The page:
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There are four lakes that are a part of "June Lake". They are all located in the center of the loop which is the main road that circles the entire town.


The Lake at June LakeJune Lake has four lakes in the loop and several other lakes in the surrounding canyons along with rivers and streams. These water havens are filled with both natural and stocked hard-fighting and trophy-sized Rainbow Trout, Brook Trout, Cutthroat Trout, and Brown Trout. Fly-fishing is popular on the lakes and is a favorite along Rush Creek. Some of the other local fishing spots include: June Lake, Gull Lake, Silver Lake, Grant Lake, Walker Lake, Parker Lake, Reverse Creek and Rush Creek.

June Lake lies two miles west from the south junction of U.S. Highway 395 with California State Route 158. The view from the end of the lake at "Oh! Ridge" campground is most photogenic, and the subject of thousands of snapshots. At the other end of the lake lies the main village and business district of the community of June Lake, California. Often described as "quaint," downtown June Lake offers a number of lodges, shops, restaurants and taverns.

The lake itself is approximately one mile long and a half-mile wide, and is served by two marinas, where you may rent a fishing boat or launch your own. June Lake can also be ideal for sailing and sail boarding. At the northeast end is a swimming and sunbathing beach, which is popular in the summer months, and there are campgrounds and RV parks surrounding the lake as well as in town.


Gull Lake is a favorite of many anglers as it consistently yields good-sized trout. A healthy population of crayfish and a few small Sacramento perch reside in the lake as well. Gull Lake is the second in the chain of four mountain lakes comprising the June Lake Loop, and the smallest in size. The downtown community and main business district of June Lake, California is situated primarily between June Lake and Gull Lake, with many properties and sites offering a commanding view. The shores of Gull Lake host a boat landing, a community park and center with playground and tennis courts and a campground, which arguably features the best campsites anywhere in the area. The "Fisherman Trail" extends along the west end of the lake, between the campground entrance and the Gull Meadows walk-on boat loading dock.


Silver Lake is nestled deep within the heart of the Sierra Nevada at the base of Carson Peak, just below the confluence of Reverse Creek with Rush Creek. California Route 158 traverses along the eastern shore, while a row of fine summer homes and cabins lies across the lake to the west.

Silver Lake is also home to one of the Sierra's oldest fishing and vacation resorts. The Silver Lake Resort originally was known as "Carson's Camp," and has been famous for quality mountain recreation since the 1920's. The Rush Creek Trailhead is located near the resort at the north end of the lake, providing trail access to the Rush Creek Basin, the Ansel Adams Wilderness and Yosemite National Park. The Rush Creek Trail interconnects with the Pacific Crest Trail system and the John Muir Trail, and the local backcountry is fabulous. At the trailhead, the Frontier Pack Station is on hand to provide horses and mules, with packages ranging from local day rides to extended pack trips into the wilderness.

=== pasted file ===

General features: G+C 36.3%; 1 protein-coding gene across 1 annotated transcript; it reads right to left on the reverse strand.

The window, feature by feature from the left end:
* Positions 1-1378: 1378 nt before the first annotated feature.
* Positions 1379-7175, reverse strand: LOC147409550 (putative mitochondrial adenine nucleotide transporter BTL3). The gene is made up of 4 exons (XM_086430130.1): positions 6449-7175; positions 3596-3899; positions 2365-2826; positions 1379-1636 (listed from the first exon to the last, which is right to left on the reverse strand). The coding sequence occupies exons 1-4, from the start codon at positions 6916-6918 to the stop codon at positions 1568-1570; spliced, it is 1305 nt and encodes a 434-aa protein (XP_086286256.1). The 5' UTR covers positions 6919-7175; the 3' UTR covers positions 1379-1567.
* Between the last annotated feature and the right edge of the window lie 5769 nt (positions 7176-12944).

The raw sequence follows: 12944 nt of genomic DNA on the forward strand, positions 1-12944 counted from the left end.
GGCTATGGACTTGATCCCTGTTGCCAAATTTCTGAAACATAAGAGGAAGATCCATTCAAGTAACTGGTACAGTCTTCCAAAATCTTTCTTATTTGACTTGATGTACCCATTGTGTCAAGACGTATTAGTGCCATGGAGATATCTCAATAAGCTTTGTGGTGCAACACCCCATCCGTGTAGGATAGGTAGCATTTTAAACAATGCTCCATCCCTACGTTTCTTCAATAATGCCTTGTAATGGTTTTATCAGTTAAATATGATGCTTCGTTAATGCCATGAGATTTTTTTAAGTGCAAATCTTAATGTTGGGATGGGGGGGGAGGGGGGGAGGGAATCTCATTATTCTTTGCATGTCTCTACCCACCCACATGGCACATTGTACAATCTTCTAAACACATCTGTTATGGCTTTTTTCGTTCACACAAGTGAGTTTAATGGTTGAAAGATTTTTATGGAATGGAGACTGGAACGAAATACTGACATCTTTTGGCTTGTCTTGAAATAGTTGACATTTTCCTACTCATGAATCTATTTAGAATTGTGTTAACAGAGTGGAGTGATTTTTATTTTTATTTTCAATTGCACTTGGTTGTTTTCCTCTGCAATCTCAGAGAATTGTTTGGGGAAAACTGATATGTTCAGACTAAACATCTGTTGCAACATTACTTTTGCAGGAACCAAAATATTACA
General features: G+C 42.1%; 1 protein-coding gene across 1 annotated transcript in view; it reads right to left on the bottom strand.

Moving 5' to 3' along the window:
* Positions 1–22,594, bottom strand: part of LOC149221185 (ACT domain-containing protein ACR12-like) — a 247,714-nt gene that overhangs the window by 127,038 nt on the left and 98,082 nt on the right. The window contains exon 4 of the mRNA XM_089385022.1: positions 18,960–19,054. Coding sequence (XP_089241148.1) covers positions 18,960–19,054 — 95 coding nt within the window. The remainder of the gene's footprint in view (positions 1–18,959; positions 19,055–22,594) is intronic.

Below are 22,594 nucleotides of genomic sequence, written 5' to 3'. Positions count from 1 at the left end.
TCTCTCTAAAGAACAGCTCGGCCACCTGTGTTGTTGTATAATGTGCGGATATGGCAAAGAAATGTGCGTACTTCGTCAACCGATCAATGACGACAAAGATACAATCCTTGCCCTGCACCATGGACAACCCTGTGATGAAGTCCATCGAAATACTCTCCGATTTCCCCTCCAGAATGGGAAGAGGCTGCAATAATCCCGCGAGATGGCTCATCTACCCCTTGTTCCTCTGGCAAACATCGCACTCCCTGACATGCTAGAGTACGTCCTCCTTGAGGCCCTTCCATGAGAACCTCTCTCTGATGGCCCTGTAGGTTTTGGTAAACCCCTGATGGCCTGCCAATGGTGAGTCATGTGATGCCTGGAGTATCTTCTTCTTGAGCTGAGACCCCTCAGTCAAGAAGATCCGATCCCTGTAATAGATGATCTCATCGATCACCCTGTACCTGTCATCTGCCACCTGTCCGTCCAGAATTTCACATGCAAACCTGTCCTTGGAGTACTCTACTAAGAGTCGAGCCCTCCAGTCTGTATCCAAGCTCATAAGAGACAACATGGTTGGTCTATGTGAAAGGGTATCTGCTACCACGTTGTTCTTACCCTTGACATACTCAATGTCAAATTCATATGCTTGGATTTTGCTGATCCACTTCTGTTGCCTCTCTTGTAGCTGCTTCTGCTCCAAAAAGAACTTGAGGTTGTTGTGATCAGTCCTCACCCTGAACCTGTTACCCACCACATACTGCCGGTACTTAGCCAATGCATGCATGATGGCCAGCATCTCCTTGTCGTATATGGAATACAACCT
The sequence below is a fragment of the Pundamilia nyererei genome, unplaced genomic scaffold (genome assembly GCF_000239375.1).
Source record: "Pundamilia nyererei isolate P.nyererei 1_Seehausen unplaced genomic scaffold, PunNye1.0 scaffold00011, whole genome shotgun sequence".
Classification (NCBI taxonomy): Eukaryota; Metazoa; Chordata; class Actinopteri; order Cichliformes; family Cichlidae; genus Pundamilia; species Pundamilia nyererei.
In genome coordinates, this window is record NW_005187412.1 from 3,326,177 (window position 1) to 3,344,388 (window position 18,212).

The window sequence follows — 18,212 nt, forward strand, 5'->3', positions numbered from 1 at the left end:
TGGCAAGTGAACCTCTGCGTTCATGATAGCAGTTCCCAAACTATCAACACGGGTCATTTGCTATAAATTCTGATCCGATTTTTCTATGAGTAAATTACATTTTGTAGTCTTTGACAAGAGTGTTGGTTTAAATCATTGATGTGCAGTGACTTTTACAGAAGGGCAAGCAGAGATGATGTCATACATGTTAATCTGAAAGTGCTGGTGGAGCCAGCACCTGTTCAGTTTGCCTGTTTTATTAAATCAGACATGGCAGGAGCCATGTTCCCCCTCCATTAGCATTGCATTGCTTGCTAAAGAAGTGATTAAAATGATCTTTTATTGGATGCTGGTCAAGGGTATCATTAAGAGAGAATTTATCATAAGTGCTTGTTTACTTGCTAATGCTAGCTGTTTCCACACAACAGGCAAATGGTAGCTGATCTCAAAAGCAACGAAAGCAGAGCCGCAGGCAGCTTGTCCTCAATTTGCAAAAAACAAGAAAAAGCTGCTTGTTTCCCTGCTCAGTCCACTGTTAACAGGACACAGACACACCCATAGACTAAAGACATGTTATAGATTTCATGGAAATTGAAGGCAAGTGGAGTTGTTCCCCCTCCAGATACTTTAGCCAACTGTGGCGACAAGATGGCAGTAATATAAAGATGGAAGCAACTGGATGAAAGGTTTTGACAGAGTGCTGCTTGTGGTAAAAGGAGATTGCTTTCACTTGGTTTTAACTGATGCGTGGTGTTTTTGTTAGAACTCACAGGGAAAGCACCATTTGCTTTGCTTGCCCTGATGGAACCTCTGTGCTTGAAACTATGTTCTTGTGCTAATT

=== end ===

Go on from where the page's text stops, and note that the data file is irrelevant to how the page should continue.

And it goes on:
Grant Lake is by far the largest of the four lakes on the June Lake Loop, although, as a reservoir on the Los Angeles Aqueduct system, its level can vary widely. The 12,000-foot elevations of the summit of Mt Wood loom just above, as do the lush aspen groves of Parker Bench and the rugged Aerie Crag on the north side of Reversed Peak. But the lakeshore and immediate surroundings are themselves are contrastingly somewhat more barren in appearance, with the desert like sagebrush being the predominant vegetation, and only a few trees outside of the ones that have been planted in the campgrounds.

On the lake itself, a 10-MPH speed limit is imposed until 10:00 a.m. each day, to accommodate the early morning fishermen. Grant Lake has long been known as the "home of the German Brown." After 10:00, speedier watercraft may take to the lake, and sports such as water-skiing, wakeboarding and jet skiing may be enjoyed. Most of the shoreline is accessible to the public by unpaved roads that connect to both California Route 158 and U.S. 395. The USDA Forest Service and the Los Angeles Department of Water & Power administer surrounding lands. There is an absence of private development here, aside from the Marina and Campground facilities, and there are no power or telephone lines.

June Lake Loop Chamber of Commerce
PO Box 2, June Lake, CA 93529

Mammoth Ranger Station and Visitors Center
Highway 203, PO Box 148 Mammoth Lakes, CA 93546


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